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Akil Augustine on Radicalized: My book's Canada Reads champion lays out the case for Radicalized.

mamot.fr/@doctorow/10381085878

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TSA boss doubles down on taking away health care from part-time screeners: They're touching your junk with diseased hands.

mamot.fr/@doctorow/10381085584

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(I just realized that I've got a decade-old mail rule that autodeletes anything containing the word "webinar" that I probably need to turn off now that the term is being used by people other than hustling spammy grifters)

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How to run a virtual classroom

For 14 years, Stanford Online High School has been running fully virtual classrooms, with continuous, ongoing improvements in their tech and methods. They've just published a new guide to "the essential steps for preparing to teach online in a short period of time." They're also conducting a series of webinars on the subject.

ohs.stanford.edu/how

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The initiative mandates that components be reusable, repairable, and upgradable, and requires long-term software support to keep IoT devices useful for longer. These mandates – also long overdue – show that the EU is finally willing to ignore the priorities of Apple and other US Big Tech companies in favour of Europeans' rights to the long-term enjoyment of their property and the right not to drown in e-waste).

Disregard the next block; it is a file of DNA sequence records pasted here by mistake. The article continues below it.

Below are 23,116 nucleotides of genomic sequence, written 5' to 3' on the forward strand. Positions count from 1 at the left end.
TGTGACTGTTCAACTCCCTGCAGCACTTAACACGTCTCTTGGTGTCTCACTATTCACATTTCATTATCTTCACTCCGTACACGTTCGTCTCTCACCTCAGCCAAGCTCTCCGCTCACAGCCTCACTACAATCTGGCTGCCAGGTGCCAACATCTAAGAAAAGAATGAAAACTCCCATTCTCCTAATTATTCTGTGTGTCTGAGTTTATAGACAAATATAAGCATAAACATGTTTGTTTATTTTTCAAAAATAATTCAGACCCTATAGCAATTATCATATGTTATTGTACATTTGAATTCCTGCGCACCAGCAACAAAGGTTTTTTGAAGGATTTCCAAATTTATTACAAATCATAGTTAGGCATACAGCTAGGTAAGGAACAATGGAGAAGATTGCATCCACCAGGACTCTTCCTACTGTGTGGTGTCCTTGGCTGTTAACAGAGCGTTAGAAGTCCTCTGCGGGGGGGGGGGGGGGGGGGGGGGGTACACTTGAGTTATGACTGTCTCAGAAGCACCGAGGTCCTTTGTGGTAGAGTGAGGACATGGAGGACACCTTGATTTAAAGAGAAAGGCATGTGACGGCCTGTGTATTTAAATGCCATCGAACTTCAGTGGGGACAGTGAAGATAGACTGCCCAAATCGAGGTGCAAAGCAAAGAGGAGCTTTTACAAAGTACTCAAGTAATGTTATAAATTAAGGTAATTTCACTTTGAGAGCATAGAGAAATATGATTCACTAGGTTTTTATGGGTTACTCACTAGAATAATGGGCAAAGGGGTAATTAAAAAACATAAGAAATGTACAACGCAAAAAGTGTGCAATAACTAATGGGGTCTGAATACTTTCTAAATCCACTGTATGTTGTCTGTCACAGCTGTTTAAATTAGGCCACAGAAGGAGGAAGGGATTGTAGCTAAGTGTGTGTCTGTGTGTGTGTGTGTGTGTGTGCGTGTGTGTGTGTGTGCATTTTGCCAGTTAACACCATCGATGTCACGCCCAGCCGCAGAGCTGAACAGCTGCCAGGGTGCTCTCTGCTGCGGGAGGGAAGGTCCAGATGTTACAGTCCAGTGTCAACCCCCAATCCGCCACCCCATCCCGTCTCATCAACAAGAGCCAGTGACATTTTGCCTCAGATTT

pluralistic.net/2020/03/08/gho

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The EU Commission's latest "Circular Economy Action Plan" has enormous significance for Right to Repair and electronics.

ec.europa.eu/environment/circu

In addition to a host of eminently sensible, long overdue measures (bans on single use items and the destruction of unsold goods), there's a renewed emphasis on electronics, through the "Circular Electronics Initiative".

techcrunch.com/2020/03/11/euro

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It's disaster capitalism at its worst. The Senate GOP is dooming you and everyone you love to the risk of disease and death because preventing that risk would help millions of poor people, whereas creating the risk helps a handful of ultrarich people.

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Refusing to help poor Americans stay fed and sheltered isn't just cruel, it's lethally reckless, and it demonstrates the moral hazard of oligarchic capitalism. Subsidizing sick-leave would merely afford survival to millions of Americans, after all.

Whereas the crisis that this will produce – a pandemic that is made worse and longer – will cost billions more, but that money will go to the donor-class, the Beltway Bandits whose cost-plus, no-bid contracts will transfer even more money to them

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The GOP says that paid sick leave will endanger the fragile bottom lines of employers and also that the feds have no money to pay for such a thing – despite finding it easy to blow $2.3 *trillion* on tax-cuts for the super-rich.

politico.com/story/2018/02/28/

They also found $20 BILLION in the senate's sofa cushions to give to the Pentagon, an agency whose auditor found more than a trillion dollars in off-the-books transactions in its financial records.

defensenews.com/congress/2019/

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Senate Republicans kill emergency sick leave during pandemic